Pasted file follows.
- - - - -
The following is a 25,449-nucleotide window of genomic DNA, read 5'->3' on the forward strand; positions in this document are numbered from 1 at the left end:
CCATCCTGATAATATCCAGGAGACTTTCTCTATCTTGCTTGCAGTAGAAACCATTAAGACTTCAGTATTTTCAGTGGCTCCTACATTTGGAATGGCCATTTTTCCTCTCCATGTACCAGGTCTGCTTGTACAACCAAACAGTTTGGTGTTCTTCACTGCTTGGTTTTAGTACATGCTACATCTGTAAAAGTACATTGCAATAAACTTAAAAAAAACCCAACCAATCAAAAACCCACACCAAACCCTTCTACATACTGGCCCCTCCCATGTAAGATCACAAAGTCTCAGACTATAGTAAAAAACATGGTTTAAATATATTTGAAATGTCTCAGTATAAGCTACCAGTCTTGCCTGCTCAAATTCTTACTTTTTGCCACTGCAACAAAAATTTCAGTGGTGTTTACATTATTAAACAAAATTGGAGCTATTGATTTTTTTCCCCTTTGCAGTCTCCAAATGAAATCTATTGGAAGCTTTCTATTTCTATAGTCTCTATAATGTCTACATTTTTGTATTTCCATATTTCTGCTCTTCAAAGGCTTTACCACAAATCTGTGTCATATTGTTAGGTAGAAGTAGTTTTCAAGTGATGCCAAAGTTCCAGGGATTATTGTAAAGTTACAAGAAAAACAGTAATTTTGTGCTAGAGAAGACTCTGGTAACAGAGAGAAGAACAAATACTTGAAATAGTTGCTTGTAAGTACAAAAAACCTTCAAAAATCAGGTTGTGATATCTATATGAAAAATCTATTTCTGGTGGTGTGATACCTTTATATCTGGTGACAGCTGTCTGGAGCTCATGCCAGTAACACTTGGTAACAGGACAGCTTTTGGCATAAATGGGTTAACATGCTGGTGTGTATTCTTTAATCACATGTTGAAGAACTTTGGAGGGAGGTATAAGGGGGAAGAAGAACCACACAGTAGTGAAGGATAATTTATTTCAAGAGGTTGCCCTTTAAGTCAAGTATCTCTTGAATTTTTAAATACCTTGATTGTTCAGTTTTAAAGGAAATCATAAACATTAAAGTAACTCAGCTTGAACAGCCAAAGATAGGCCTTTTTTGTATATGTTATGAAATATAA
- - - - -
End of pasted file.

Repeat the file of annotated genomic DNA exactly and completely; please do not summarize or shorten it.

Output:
The following is a 25,449-nucleotide window of genomic DNA, read 5'->3' on the forward strand; positions in this document are numbered from 1 at the left end:
CCATCCTGATAATATCCAGGAGACTTTCTCTATCTTGCTTGCAGTAGAAACCATTAAGACTTCAGTATTTTCAGTGGCTCCTACATTTGGAATGGCCATTTTTCCTCTCCATGTACCAGGTCTGCTTGTACAACCAAACAGTTTGGTGTTCTTCACTGCTTGGTTTTAGTACATGCTACATCTGTAAAAGTACATTGCAATAAACTTAAAAAAAACCCAACCAATCAAAAACCCACACCAAACCCTTCTACATACTGGCCCCTCCCATGTAAGATCACAAAGTCTCAGACTATAGTAAAAAACATGGTTTAAATATATTTGAAATGTCTCAGTATAAGCTACCAGTCTTGCCTGCTCAAATTCTTACTTTTTGCCACTGCAACAAAAATTTCAGTGGTGTTTACATTATTAAACAAAATTGGAGCTATTGATTTTTTTCCCCTTTGCAGTCTCCAAATGAAATCTATTGGAAGCTTTCTATTTCTATAGTCTCTATAATGTCTACATTTTTGTATTTCCATATTTCTGCTCTTCAAAGGCTTTACCACAAATCTGTGTCATATTGTTAGGTAGAAGTAGTTTTCAAGTGATGCCAAAGTTCCAGGGATTATTGTAAAGTTACAAGAAAAACAGTAATTTTGTGCTAGAGAAGACTCTGGTAACAGAGAGAAGAACAAATACTTGAAATAGTTGCTTGTAAGTACAAAAAACCTTCAAAAATCAGGTTGTGATATCTATATGAAAAATCTATTTCTGGTGGTGTGATACCTTTATATCTGGTGACAGCTGTCTGGAGCTCATGCCAGTAACACTTGGTAACAGGACAGCTTTTGGCATAAATGGGTTAACATGCTGGTGTGTATTCTTTAATCACATGTTGAAGAACTTTGGAGGGAGGTATAAGGGGGAAGAAGAACCACACAGTAGTGAAGGATAATTTATTTCAAGAGGTTGCCCTTTAAGTCAAGTATCTCTTGAATTTTTAAATACCTTGATTGTTCAGTTTTAAAGGAAATCATAAACATTAAAGTAACTCAGCTTGAACAGCCAAAGATAGGCCTTTTTTGTATATGTTATGAAATATAA